Saturday, December 22, 2007

A Ponderous Chain in Philadelphia

"The gentlemen from Philabundance, Mr. Scrooge."

Scrooge winced.

"They've been cleared by public relations?" he demanded of the intercom.

They had.

"Let them in," he growled. "But mind, an urgent call in three minutes if they're not gone."

His secretary understood. Scrooge sat up straight and adjusted his Hermes tie.

The door opened. They were two portly gentlemen, pleasant to behold, who now stood, with their hats off, in Scrooge's office. They had books and papers in their hands, and bowed to him. There was no doubt which partner they beheld, Scrooge or Marley, for the trade magazines had carried ample notice of Marley's death in the crash of his Lear jet, seven years ago this very night. Still, as one said, approaching Scrooge's darkwood desk over the vast carpet, they were sure Marley's liberality was well represented in the surviving partner.

And about that he was right, for Scrooge and Marley had been kindred spirits. Oh! But he was a tight-fisted hand at the grindstone. Scrooge! He had all but levitated himself through mid-level management to partnership by generating greater output at lower cost through advanced software. Not a department posted production numbers but Scrooge's numbers beat them, and with a smaller personnel budget and lower overhead generally, especially in regard to health benefits. He inaugurated the era of major capital improvements to replace the expense of labor; and without anyone's seeing it, the average work week had lengthened. To those who spoke of overtime pay, he predicted it would be necessary for them to part--those who didn't part anyway as a consequence of restructuring. He was effective, efficient, conversant to the gills on employment law and raking in stock options. There was talk of a Peter Binzen profile in the Inquirer, or even a fawning interview by Ted Beitchman in The Player.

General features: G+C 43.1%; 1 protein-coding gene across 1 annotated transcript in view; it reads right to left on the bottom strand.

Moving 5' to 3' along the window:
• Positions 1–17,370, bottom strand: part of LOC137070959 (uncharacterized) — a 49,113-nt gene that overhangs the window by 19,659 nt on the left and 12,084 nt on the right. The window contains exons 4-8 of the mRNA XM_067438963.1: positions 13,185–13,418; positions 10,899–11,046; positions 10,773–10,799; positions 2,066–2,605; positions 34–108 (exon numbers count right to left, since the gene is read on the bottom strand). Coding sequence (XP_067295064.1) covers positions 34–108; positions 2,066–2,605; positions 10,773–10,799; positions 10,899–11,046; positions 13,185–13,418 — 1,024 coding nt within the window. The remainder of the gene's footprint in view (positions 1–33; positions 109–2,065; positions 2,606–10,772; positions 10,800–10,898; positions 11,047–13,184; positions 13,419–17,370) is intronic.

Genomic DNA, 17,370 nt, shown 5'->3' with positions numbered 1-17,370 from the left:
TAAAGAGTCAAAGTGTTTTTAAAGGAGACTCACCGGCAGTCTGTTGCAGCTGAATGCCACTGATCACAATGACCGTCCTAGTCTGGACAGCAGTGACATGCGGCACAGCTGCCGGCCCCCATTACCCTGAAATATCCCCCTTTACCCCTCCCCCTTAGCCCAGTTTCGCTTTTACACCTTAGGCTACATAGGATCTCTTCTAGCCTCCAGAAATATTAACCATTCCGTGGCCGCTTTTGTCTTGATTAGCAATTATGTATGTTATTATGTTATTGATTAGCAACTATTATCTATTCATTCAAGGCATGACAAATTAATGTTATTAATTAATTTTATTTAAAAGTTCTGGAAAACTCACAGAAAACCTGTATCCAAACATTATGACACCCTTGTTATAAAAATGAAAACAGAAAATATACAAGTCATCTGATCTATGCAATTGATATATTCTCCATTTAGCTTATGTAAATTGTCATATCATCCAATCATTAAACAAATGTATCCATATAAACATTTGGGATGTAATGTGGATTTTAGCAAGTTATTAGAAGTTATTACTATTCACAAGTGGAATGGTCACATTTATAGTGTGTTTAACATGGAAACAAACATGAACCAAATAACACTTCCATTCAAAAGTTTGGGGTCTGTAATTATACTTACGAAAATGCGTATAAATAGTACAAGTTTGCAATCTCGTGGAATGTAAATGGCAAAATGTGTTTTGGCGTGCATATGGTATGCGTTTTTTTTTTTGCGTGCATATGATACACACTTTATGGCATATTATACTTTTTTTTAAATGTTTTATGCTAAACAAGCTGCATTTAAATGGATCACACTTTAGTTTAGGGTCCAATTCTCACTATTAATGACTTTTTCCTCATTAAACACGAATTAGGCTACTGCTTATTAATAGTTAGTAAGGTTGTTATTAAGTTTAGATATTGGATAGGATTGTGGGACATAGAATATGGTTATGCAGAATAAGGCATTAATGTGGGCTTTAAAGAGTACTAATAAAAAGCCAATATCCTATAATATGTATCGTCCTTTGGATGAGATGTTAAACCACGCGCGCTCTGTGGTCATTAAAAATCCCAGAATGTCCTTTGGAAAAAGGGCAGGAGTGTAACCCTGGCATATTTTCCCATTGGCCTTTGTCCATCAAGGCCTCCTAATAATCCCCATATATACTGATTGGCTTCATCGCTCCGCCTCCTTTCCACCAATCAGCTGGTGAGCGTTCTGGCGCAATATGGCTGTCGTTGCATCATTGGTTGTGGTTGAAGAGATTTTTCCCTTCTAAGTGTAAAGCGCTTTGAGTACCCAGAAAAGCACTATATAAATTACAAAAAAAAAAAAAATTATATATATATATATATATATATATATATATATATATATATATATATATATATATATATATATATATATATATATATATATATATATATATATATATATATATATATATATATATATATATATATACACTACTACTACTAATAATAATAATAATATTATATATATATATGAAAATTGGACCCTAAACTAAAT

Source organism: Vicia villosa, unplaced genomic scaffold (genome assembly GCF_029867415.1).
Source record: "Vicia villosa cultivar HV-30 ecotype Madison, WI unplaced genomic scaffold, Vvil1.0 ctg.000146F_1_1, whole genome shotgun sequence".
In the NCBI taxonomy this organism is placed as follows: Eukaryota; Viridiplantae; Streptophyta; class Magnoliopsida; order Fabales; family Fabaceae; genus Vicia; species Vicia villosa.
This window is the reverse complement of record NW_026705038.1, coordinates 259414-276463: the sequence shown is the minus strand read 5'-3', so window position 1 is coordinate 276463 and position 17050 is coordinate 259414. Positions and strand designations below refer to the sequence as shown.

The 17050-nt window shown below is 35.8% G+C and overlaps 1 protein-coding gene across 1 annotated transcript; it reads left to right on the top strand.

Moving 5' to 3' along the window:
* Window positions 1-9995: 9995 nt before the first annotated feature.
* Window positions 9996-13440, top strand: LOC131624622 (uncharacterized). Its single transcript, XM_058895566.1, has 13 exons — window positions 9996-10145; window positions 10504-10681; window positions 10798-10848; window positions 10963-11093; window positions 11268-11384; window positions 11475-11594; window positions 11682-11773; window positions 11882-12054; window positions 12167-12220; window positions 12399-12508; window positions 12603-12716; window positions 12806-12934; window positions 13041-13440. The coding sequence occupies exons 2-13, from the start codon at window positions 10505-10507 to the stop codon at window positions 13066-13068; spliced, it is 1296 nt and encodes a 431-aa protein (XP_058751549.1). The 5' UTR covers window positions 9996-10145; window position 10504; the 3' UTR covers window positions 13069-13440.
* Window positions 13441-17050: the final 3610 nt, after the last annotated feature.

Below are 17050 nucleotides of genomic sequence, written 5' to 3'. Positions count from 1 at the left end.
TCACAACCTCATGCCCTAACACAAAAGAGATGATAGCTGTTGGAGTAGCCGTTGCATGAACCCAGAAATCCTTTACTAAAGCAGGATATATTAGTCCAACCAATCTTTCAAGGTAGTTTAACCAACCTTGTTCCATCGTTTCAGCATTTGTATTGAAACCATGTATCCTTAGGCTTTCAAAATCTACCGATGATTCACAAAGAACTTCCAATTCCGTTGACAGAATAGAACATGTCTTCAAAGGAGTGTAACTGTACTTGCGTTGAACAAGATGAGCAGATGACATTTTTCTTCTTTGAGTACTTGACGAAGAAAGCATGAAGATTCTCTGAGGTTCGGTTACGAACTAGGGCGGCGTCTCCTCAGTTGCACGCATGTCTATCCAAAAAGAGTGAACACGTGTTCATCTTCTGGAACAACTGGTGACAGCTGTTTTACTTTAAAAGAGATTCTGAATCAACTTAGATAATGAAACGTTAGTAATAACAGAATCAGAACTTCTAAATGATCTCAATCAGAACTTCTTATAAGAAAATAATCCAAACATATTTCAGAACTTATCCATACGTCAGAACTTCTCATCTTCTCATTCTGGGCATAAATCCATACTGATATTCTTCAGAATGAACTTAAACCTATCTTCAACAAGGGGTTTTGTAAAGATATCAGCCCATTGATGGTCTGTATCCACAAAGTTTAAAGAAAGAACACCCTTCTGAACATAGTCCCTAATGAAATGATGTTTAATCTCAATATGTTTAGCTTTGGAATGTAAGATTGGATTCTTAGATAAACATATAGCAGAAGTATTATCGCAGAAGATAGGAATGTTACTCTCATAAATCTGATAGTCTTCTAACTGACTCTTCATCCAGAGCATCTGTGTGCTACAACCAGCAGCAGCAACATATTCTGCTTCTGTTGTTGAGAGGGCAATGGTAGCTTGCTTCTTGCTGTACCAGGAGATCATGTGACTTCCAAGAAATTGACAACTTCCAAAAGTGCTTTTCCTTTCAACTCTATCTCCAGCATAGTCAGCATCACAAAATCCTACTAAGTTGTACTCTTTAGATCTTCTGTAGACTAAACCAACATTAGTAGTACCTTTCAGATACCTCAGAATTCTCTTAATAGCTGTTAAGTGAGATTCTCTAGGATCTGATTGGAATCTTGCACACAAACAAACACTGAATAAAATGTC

"Mr. Scrooge," said the gentleman before the desk, taking up his pen. "At this festive season of the year, it is more than usually desirable that we should make some slight provision for the poor and destitute, who suffer greatly at the present time. Many thousands are in want of common necessaries; hundreds of thousands are in want of common comforts, sir."

A smile oiled itself over Scrooge's face.

"Gentlemen," he said. "Are there not unemployment offices?"

"There are," said the gentleman.

"The welfare and food stamp programs still in their former vigor?"

"They survive," said the man, "though greatly weakened. I wish I could report otherwise."

"That is gratifying news," said Scrooge, in his concerned businessman's voice. "I was afraid from what you said that something had happened to stop them in their useful course."

The gentleman appeared confused.

"Under the impression," he said, "that they scarcely furnish Christian cheer of mind or body to the multitude, a few of us are endeavoring to raise--"

But Scrooge, in an unaccustomed show of impatience, raised his hand.

"Gentlemen," he said. His words were firm and even, and came from an Andrew Cassell column on techniques for better management.

"As you know," he said, "Scrooge and Marley is a publicly-traded company. Which means that I am answerable to a higher power even than myself." He laughed faintly at this old joke, as he had a dozen times before.